A few months back I came across a great poem online that really resonated with me. It’s called “When I Say I Am A Christian” and was written by Carol Wimmer in 1988.  Wimmer had begun to sense an increasing resentment in American culture toward Christians who had adopted a distorted attitude of self-righteousness about their faith. That’s something that I am sensitive to, as well. Probably because I have a tendency toward that attitude if I am not careful. I wanted to share her poem, but when I read it through carefully I found it didn’t quite say what I wanted to say. So I adopted her concept and re-wrote it in my own words.

When I Tell You I’m A Christian

By R. L. Solberg. (Based on the poem When I Say I Am A Christian by Carol Wimmer © 1988)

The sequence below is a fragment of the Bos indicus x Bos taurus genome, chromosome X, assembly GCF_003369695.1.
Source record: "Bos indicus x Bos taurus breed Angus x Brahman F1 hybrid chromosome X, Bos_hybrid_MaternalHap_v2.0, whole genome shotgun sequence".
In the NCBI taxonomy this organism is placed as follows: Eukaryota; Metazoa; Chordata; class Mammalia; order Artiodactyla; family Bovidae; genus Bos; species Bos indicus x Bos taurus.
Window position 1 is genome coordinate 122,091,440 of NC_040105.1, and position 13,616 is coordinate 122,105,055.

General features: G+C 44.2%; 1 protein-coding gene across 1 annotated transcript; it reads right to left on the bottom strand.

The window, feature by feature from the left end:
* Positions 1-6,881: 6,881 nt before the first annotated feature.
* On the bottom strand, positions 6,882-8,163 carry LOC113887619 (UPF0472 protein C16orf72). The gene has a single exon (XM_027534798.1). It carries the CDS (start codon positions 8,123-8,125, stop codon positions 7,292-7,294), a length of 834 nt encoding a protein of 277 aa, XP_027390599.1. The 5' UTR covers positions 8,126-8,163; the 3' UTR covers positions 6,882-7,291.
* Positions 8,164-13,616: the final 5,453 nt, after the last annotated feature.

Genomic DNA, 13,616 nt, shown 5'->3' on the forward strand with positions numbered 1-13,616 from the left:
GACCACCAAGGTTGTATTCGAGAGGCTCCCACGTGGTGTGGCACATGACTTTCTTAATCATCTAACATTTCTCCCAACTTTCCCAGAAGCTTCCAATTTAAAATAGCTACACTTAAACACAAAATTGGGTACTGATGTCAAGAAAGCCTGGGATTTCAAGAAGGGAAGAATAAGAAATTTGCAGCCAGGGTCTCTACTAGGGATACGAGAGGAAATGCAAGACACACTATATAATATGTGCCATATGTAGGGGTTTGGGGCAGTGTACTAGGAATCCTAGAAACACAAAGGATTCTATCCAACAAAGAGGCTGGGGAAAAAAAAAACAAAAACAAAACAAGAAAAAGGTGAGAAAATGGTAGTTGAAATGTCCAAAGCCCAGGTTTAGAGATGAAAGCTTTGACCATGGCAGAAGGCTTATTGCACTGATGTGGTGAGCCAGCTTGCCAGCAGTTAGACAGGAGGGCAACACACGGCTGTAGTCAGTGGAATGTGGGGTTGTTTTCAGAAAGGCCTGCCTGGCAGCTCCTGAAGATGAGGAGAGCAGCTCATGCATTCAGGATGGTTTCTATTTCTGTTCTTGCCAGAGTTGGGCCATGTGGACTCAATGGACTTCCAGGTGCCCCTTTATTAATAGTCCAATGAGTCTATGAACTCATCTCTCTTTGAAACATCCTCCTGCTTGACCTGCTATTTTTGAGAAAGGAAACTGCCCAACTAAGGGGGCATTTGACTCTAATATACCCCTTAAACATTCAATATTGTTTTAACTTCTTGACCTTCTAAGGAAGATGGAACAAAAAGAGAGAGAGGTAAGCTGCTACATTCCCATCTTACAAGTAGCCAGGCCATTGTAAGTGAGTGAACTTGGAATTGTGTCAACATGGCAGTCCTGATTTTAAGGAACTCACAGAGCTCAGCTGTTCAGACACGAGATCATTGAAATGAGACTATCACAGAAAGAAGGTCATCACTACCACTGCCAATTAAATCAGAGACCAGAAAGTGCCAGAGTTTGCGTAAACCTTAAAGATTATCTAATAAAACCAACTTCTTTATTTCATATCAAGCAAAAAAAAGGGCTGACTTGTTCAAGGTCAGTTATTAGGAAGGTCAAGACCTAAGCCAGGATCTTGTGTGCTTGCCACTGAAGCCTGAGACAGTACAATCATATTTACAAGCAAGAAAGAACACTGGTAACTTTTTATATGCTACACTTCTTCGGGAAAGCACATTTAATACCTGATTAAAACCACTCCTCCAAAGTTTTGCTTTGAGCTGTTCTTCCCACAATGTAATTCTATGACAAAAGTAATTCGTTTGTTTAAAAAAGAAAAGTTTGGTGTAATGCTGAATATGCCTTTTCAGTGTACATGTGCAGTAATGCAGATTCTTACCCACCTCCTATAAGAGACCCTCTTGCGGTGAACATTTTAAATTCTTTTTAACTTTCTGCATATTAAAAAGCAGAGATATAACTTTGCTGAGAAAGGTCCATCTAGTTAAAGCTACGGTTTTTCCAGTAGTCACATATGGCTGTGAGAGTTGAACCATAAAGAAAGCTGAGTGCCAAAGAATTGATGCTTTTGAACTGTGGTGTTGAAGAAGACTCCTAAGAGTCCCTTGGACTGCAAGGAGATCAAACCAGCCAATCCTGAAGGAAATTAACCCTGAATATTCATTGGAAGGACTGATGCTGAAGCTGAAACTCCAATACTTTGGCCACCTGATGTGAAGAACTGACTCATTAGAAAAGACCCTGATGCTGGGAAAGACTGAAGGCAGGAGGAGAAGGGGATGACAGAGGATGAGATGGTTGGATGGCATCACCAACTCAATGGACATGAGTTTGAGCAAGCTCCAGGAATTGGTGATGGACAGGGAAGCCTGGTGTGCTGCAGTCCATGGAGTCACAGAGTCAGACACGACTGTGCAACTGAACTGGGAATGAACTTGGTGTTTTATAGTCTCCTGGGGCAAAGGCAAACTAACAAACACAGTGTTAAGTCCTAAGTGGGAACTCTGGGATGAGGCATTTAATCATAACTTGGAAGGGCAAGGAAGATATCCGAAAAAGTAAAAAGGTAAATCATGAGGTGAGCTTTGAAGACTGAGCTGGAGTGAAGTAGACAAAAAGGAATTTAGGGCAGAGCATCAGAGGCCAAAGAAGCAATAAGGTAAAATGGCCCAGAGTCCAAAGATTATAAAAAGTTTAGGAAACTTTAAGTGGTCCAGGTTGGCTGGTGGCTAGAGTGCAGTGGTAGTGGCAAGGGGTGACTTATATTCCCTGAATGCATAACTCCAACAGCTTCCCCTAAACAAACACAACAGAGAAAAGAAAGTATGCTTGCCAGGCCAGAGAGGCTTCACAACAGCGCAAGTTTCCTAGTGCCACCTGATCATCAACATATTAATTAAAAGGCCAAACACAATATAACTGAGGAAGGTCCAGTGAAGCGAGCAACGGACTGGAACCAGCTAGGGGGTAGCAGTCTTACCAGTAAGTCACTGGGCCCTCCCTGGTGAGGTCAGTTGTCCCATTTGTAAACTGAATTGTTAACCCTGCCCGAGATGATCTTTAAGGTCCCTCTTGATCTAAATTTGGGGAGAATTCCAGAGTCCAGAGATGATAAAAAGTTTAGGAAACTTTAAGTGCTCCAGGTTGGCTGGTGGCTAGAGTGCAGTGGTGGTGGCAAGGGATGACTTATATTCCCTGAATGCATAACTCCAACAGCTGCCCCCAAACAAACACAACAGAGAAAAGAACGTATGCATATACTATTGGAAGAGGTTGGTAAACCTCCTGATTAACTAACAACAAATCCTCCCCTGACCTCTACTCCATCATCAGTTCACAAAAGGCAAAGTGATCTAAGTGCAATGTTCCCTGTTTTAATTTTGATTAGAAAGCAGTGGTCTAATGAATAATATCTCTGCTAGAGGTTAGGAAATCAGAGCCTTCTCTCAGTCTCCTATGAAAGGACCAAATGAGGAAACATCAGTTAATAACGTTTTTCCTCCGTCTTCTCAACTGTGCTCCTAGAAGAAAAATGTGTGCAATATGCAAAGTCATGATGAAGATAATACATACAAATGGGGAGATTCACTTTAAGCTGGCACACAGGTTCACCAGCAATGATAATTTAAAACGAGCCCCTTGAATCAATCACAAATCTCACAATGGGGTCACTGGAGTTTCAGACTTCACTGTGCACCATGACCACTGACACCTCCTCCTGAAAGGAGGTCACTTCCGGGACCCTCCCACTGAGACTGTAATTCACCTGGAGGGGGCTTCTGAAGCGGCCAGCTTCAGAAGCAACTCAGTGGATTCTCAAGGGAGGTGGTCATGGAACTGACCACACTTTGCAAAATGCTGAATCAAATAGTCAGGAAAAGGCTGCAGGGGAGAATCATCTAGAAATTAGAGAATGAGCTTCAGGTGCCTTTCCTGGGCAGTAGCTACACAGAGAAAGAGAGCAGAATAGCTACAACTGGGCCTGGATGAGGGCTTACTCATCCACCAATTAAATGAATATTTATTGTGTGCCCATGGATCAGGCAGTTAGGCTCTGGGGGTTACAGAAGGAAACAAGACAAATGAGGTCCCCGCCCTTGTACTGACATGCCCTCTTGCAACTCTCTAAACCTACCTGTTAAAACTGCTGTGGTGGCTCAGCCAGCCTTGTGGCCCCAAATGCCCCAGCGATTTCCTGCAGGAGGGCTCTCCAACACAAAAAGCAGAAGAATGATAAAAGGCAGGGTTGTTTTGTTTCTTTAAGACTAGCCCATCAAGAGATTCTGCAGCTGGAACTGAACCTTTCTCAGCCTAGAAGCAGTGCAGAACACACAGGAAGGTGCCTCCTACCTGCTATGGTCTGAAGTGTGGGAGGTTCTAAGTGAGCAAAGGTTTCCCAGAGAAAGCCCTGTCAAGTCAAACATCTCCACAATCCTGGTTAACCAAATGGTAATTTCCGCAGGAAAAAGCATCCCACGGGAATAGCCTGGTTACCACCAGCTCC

When I tell you I’m a Christian, I’m not shouting that I’ve been saved. I’m whispering that I was lost and Jesus found me.

When I tell you I’m a Christian, I’m not saying I am strong. I’m confessing that I’m weak and need to rely on Jesus for my strength.

When I tell you I’m a Christian, I am not being prideful. I’m confessing that I stumble and I am dependent on Jesus to guide me.

When I tell you I’m a Christian, I’m not bragging about my success. I’m admitting that I’ve fallen short and thanking Jesus for paying my debt.

When I tell you I’m a Christian, I’m not saying I know it all. I’m admitting that I can’t lean on my own understanding, so instead, I am submitting to God’s wisdom.

When I tell you I’m a Christian, I’m not claiming to be perfect. I am confessing that I am broken but I have been forgiven.

When I tell you I’m a Christian, I’m not saying I don’t experience pain or disappointment. I’m thanking Jesus that I no longer need to experience those things alone and trusting Him to redeem them.

When I tell you I’m a Christian, I am not judging other people. I am confessing that I am just a spiritual beggar who wants to show other beggars where to find bread.